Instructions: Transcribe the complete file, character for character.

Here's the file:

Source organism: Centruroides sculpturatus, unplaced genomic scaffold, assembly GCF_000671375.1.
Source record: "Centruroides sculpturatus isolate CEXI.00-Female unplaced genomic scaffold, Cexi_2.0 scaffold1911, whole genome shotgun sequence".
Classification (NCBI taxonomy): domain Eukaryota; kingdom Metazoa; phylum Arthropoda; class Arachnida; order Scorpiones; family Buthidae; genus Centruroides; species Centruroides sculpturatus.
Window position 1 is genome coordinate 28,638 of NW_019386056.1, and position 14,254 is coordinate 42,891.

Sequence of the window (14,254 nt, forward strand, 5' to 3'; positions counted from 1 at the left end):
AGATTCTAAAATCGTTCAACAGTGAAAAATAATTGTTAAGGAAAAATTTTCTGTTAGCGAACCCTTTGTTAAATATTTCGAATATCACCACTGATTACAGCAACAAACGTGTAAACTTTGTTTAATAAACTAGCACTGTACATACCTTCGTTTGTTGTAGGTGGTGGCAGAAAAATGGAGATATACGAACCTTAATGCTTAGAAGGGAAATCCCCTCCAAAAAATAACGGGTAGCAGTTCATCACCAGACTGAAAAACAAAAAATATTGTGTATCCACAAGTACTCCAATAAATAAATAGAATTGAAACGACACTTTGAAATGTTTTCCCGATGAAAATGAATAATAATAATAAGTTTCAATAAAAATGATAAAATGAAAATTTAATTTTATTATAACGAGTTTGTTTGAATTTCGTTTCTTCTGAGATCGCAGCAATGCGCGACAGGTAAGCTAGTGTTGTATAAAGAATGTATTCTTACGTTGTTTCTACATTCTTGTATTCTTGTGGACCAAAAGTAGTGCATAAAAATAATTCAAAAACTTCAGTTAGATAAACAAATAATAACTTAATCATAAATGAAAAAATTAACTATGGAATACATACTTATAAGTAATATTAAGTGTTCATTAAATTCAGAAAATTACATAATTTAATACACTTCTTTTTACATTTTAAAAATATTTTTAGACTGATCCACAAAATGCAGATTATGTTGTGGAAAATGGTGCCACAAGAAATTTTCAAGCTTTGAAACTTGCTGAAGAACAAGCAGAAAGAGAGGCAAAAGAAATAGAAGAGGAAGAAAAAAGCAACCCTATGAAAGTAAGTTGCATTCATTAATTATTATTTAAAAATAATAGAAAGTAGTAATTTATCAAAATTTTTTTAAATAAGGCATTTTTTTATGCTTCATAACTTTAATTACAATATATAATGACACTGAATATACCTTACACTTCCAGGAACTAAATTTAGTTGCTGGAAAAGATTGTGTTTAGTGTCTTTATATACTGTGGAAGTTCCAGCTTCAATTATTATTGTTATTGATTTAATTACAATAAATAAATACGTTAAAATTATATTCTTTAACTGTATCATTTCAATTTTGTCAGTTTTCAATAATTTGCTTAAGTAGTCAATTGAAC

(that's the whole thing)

Source organism: Centruroides sculpturatus, unplaced genomic scaffold, assembly GCF_000671375.1.
Source record: "Centruroides sculpturatus isolate CEXI.00-Female unplaced genomic scaffold, Cexi_2.0 scaffold1911, whole genome shotgun sequence".
Classification (NCBI taxonomy): domain Eukaryota; kingdom Metazoa; phylum Arthropoda; class Arachnida; order Scorpiones; family Buthidae; genus Centruroides; species Centruroides sculpturatus.
Window position 1 is genome coordinate 28,638 of NW_019386056.1, and position 14,254 is coordinate 42,891.

Sequence of the window (14,254 nt, forward strand, 5' to 3'; positions counted from 1 at the left end):
AGATTCTAAAATCGTTCAACAGTGAAAAATAATTGTTAAGGAAAAATTTTCTGTTAGCGAACCCTTTGTTAAATATTTCGAATATCACCACTGATTACAGCAACAAACGTGTAAACTTTGTTTAATAAACTAGCACTGTACATACCTTCGTTTGTTGTAGGTGGTGGCAGAAAAATGGAGATATACGAACCTTAATGCTTAGAAGGGAAATCCCCTCCAAAAAATAACGGGTAGCAGTTCATCACCAGACTGAAAAACAAAAAATATTGTGTATCCACAAGTACTCCAATAAATAAATAGAATTGAAACGACACTTTGAAATGTTTTCCCGATGAAAATGAATAATAATAATAAGTTTCAATAAAAATGATAAAATGAAAATTTAATTTTATTATAACGAGTTTGTTTGAATTTCGTTTCTTCTGAGATCGCAGCAATGCGCGACAGGTAAGCTAGTGTTGTATAAAGAATGTATTCTTACGTTGTTTCTACATTCTTGTATTCTTGTGGACCAAAAGTAGTGCATAAAAATAATTCAAAAACTTCAGTTAGATAAACAAATAATAACTTAATCATAAATGAAAAAATTAACTATGGAATACATACTTATAAGTAATATTAAGTGTTCATTAAATTCAGAAAATTACATAATTTAATACACTTCTTTTTACATTTTAAAAATATTTTTAGACTGATCCACAAAATGCAGATTATGTTGTGGAAAATGGTGCCACAAGAAATTTTCAAGCTTTGAAACTTGCTGAAGAACAAGCAGAAAGAGAGGCAAAAGAAATAGAAGAGGAAGAAAAAAGCAACCCTATGAAAGTAAGTTGCATTCATTAATTATTATTTAAAAATAATAGAAAGTAGTAATTTATCAAAATTTTTTTAAATAAGGCATTTTTTTATGCTTCATAACTTTAATTACAATATATAATGACACTGAATATACCTTACACTTCCAGGAACTAAATTTAGTTGCTGGAAAAGATTGTGTTTAGTGTCTTTATATACTGTGGAAGTTCCAGCTTCAATTATTATTGTTATTGATTTAATTACAATAAATAAATACGTTAAAATTATATTCTTTAACTGTATCATTTCAATTTTGTCAGTTTTCAATAATTTGCTTAAGTAGTCAATTGAAC